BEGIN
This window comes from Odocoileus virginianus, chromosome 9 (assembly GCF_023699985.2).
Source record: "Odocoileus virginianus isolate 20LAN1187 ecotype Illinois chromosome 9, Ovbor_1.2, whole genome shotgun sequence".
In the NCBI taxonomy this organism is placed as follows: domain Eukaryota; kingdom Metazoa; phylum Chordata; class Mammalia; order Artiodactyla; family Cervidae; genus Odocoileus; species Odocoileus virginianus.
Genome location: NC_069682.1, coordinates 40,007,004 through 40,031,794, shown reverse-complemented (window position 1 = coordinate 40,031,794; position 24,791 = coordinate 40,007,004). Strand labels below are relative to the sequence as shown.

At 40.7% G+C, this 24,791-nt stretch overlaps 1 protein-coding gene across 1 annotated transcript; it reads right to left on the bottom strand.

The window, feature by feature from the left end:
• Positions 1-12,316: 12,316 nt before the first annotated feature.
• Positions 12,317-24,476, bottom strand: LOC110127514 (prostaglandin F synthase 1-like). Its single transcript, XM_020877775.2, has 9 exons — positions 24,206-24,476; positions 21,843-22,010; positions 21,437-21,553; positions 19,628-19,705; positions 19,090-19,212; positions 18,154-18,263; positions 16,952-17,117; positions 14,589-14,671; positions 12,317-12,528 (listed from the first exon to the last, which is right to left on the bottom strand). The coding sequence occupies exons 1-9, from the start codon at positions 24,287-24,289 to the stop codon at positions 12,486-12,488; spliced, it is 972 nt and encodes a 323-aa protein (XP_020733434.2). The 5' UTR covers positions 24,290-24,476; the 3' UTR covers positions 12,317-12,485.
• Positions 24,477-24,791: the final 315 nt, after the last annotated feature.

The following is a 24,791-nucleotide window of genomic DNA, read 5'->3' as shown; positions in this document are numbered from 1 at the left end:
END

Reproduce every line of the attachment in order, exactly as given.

This window comes from Odocoileus virginianus, chromosome 9 (assembly GCF_023699985.2).
Source record: "Odocoileus virginianus isolate 20LAN1187 ecotype Illinois chromosome 9, Ovbor_1.2, whole genome shotgun sequence".
In the NCBI taxonomy this organism is placed as follows: domain Eukaryota; kingdom Metazoa; phylum Chordata; class Mammalia; order Artiodactyla; family Cervidae; genus Odocoileus; species Odocoileus virginianus.
Genome location: NC_069682.1, coordinates 40,007,004 through 40,031,794, shown reverse-complemented (window position 1 = coordinate 40,031,794; position 24,791 = coordinate 40,007,004). Strand labels below are relative to the sequence as shown.

At 40.7% G+C, this 24,791-nt stretch overlaps 1 protein-coding gene across 1 annotated transcript; it reads right to left on the bottom strand.

The window, feature by feature from the left end:
• Positions 1-12,316: 12,316 nt before the first annotated feature.
• Positions 12,317-24,476, bottom strand: LOC110127514 (prostaglandin F synthase 1-like). Its single transcript, XM_020877775.2, has 9 exons — positions 24,206-24,476; positions 21,843-22,010; positions 21,437-21,553; positions 19,628-19,705; positions 19,090-19,212; positions 18,154-18,263; positions 16,952-17,117; positions 14,589-14,671; positions 12,317-12,528 (listed from the first exon to the last, which is right to left on the bottom strand). The coding sequence occupies exons 1-9, from the start codon at positions 24,287-24,289 to the stop codon at positions 12,486-12,488; spliced, it is 972 nt and encodes a 323-aa protein (XP_020733434.2). The 5' UTR covers positions 24,290-24,476; the 3' UTR covers positions 12,317-12,485.
• Positions 24,477-24,791: the final 315 nt, after the last annotated feature.

The following is a 24,791-nucleotide window of genomic DNA, read 5'->3' as shown; positions in this document are numbered from 1 at the left end: